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Some questions of some key figures

Questions and answers:

I asked Arnold Palmer how’s his golf game nowadays.

He said, “Not very good. It’s not much fun anymore. It’s work. I’m 80 years old, you know.”

I asked former British star and now CBS golf commentator Peter Oosterhuis, who won 20 times worldwide and was twice runner-up in the British Open, what he shoots nowadays. (He’s a Charlotte resident and Quail Hollow member.)

He smiled, shrugged and said with some resignation, perhaps a nod to the years, “High 70’s.”

I asked how much golf he watches on TV. He said very little, which figures since he’s working tournaments more than half of the year.

I asked famed golf course architect Tom Fazio how he felt about Phil Mickelson’s criticism of the Quail Hollow greens (“worst designed greens on the Tour”).

Fazio said a course designer can’t let criticism bother him because there’s always going to be somebody who doesn’t like something, but he added that Mickelson could have been more discreet, taking his complaint to club officials rather than air it publicly.

I asked former Masters champion Ben Crenshaw, a collector, which of his golf books he would recommend.

He said, " 'Bobby Jones On Golf.' It’s the best on how a golfer feels, his sensations when he hits the ball. It’s unbelievable how good it is. Also, 'Scotland’s Gift: Golf,' by Charles Blair McDonald, who was instrumental in the formation of the United States Golf Association and the formation of golf here."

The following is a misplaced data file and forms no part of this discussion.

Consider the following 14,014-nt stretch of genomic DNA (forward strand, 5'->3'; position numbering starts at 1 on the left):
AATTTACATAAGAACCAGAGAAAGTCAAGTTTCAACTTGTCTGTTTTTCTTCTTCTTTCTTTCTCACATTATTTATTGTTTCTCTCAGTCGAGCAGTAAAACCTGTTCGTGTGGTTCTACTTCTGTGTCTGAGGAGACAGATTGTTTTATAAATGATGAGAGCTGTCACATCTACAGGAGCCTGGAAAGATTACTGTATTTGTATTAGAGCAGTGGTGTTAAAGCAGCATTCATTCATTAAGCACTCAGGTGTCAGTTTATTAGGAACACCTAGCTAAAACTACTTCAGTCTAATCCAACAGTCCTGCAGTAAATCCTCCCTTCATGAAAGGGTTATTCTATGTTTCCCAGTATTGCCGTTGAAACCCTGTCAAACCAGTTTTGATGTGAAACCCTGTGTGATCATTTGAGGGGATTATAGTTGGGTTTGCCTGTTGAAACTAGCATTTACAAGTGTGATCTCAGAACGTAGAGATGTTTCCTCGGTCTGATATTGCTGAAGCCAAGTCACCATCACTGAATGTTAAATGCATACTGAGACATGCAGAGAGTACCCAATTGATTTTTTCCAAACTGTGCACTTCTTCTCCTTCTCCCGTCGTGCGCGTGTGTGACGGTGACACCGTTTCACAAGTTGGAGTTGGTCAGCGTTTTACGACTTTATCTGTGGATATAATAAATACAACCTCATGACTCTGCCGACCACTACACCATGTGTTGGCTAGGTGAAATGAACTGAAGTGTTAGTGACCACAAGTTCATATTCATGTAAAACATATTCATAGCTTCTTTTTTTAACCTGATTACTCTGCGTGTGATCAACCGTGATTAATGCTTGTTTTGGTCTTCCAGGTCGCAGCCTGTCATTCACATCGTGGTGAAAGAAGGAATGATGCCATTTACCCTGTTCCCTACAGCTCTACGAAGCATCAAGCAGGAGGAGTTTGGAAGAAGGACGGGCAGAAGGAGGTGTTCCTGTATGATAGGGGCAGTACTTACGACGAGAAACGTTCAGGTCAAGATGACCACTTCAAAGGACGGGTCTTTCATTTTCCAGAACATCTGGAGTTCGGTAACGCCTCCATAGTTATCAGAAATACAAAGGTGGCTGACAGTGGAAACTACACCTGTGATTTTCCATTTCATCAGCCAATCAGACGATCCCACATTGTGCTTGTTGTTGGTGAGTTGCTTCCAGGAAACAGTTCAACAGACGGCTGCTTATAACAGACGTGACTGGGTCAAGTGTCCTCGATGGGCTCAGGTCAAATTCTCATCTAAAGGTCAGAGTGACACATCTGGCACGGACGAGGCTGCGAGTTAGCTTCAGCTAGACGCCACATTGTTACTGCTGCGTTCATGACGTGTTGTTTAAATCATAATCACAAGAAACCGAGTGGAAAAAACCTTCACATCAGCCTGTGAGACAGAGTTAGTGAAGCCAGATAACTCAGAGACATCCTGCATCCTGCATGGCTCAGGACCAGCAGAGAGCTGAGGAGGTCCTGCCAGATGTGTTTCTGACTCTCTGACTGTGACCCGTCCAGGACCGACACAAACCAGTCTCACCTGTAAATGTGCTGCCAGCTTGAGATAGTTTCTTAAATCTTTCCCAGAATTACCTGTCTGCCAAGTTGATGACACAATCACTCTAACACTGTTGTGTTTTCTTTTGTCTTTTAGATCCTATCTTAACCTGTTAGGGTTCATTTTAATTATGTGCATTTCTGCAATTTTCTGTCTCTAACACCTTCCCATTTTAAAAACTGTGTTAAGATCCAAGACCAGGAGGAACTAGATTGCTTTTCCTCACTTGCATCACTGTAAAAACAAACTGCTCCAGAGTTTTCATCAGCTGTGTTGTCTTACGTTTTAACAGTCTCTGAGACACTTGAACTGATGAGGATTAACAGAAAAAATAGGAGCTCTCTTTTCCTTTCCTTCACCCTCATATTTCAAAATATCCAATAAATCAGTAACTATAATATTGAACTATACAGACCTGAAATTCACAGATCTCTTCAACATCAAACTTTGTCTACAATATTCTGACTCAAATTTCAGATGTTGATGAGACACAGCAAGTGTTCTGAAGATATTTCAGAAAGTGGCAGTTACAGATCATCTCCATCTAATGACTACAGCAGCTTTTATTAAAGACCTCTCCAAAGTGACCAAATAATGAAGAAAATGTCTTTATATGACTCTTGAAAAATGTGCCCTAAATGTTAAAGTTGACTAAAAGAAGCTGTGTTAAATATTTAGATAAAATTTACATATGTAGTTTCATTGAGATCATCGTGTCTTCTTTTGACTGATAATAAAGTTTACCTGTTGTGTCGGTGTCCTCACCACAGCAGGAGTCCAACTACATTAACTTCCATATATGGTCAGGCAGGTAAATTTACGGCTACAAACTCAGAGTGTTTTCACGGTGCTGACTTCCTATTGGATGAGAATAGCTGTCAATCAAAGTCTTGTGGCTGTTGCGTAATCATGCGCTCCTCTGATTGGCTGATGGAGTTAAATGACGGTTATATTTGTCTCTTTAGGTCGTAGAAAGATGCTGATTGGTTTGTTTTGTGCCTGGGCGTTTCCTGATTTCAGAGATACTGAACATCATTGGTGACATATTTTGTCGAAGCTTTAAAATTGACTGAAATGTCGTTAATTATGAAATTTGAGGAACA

I asked Dave Stockton, two-time PGA Championship winner and a putting guru who has worked with several tour players, including Phil Mickelson, if he could cure putting yips, one of golf’s most dreaded afflictions.

He said, “Its curable, absolutely. Everybody can be cured. I could work with someone for 20 minutes and cure them. Maybe 25.

“You have to practice putting with your left hand. That’s the directional hand. And you have to pick a spot about an inch in front of the ball and see the ball roll over that spot.

That will stop you from raising up and help you keep your stroke moving.”

We’ll see.